Leleu leads Chichester charge for Great South Run honours

The elite men get under way at the Great South / Picture by Shaun Roster
The elite men get under way at the Great South / Picture by Shaun Roster

A total of 54 Chichester Runners, many of them running the distance for the first time, lined up with nearly 20,000 competitors at the 30th running of the Great South Run at Portsmouth.

After recent stormy weather, conditions were as near to perfect as can be expected at this time of year, epitomised by the run of Eilish McColgan in the elite women’s race as she broke her mother’s previous course record of 52 minutes, set in 1997, with a time of 51min 38sec, a time that stands only second on the UK all-time list behind Paula Radcliffe’s 51.11 in 2008.

For Chichester. Harry Leleu was given a number on the elite men’s start and fully justified the faith of the organisers although he paid the price of an enforced fast start over the second half of the course to come home in 33rd position in 53.08.

That was marginally slower than his target time although for a first ever race over ten miles, the Chichester Runners 10k record holder was satisfied with his debut performance.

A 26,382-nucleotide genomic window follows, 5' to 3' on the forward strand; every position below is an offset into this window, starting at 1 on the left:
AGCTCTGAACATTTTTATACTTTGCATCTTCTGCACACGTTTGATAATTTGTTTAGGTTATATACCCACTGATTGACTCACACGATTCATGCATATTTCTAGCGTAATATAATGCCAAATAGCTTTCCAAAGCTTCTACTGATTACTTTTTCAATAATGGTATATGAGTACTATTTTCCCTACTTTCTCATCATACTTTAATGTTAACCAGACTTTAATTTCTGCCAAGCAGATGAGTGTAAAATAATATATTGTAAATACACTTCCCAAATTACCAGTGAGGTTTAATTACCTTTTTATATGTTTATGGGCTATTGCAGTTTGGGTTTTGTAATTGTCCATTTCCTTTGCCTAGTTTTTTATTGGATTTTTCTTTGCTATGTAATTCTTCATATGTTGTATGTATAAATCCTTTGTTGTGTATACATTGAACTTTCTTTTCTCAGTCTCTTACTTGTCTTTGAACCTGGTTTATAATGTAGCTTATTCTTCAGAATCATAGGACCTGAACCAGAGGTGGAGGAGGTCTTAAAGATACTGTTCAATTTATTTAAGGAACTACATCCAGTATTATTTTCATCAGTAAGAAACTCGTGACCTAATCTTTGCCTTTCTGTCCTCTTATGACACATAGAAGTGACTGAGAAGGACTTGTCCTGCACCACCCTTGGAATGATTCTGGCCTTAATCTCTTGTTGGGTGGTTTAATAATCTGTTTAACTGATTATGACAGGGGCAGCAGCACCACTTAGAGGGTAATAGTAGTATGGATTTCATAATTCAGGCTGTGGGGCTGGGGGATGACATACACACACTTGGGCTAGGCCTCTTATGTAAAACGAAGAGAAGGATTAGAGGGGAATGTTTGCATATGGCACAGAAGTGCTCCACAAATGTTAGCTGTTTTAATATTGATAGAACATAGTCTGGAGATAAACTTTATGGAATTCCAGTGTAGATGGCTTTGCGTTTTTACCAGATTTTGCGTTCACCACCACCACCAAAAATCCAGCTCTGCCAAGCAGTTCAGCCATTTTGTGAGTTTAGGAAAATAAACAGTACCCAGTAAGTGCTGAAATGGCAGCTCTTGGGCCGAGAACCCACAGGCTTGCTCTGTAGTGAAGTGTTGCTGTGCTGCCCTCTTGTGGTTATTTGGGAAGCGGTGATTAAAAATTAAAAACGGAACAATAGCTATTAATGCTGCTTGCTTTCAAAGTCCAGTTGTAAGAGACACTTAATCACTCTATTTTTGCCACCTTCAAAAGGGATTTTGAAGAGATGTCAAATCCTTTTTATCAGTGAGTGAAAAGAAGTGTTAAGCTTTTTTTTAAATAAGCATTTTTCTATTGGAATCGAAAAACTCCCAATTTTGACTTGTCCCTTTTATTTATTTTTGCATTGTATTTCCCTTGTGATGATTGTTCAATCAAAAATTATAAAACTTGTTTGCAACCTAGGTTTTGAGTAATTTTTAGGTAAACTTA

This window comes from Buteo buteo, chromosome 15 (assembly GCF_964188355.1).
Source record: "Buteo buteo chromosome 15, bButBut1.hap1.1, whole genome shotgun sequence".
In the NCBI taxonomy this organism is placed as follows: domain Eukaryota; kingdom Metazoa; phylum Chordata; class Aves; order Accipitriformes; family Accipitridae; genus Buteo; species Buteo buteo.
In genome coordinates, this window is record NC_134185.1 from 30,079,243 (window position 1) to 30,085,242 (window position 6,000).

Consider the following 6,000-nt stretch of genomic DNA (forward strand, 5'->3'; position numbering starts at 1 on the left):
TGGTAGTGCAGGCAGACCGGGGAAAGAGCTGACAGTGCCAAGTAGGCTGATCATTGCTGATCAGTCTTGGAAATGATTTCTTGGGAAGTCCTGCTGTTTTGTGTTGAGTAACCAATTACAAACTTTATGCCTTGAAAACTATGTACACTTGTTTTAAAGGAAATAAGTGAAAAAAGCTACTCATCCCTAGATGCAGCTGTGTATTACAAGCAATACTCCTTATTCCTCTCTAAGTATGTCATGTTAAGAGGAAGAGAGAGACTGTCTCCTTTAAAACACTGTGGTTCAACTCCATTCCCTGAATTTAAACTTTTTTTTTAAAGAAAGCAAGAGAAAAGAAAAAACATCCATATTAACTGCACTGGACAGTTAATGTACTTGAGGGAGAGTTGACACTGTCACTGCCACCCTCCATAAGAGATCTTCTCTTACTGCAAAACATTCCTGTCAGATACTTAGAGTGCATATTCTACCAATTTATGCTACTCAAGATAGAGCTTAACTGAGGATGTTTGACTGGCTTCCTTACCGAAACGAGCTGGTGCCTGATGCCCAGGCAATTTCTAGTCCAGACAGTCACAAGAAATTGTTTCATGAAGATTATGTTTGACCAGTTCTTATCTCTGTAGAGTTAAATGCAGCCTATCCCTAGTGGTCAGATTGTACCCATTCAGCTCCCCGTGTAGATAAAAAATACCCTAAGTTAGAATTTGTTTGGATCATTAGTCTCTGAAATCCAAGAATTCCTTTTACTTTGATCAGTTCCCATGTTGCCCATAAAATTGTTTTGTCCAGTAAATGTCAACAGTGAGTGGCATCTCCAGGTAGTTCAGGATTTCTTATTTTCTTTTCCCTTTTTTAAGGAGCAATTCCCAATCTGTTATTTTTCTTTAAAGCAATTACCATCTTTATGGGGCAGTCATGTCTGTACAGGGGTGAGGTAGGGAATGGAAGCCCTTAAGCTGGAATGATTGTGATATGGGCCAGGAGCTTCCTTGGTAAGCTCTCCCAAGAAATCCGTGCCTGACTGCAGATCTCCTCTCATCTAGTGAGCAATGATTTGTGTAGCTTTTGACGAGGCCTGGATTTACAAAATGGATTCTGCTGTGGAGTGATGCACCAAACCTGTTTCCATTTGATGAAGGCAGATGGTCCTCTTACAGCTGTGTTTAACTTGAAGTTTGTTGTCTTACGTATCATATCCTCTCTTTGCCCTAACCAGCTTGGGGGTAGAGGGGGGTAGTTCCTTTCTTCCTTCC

Chichester were delighted to have fellow triathlete Will Grace also in the top 50 and, after battling to get a good position in the massed start, Grace crossed the finish line in 54.57, also a personal best and good enough for 41st place.

A further five club members were within the 70-minute barrier with Keith Akerman 211th in 63.04, Mikey Neville 237th in 63.39, Simon Castrey 453rd in 67.33, Richard Holder 509th in 68.11 and Richard Pullen 543rd in 68.36.

Chichester’s first two women crossed the line together with Emma Wickens and Jo Prosser both timed at 77.47 which gave them 1842nd and 1843rd in the whole field and just outside the top 250 women to finish.

Not far behind was Nicky Hill in 78.19 to give the club three women in the top 300.

With nearly 40 of the club’s 54 finishers in the top half of the field, there were many satisfied faces at the end of ten miles concentrated effort.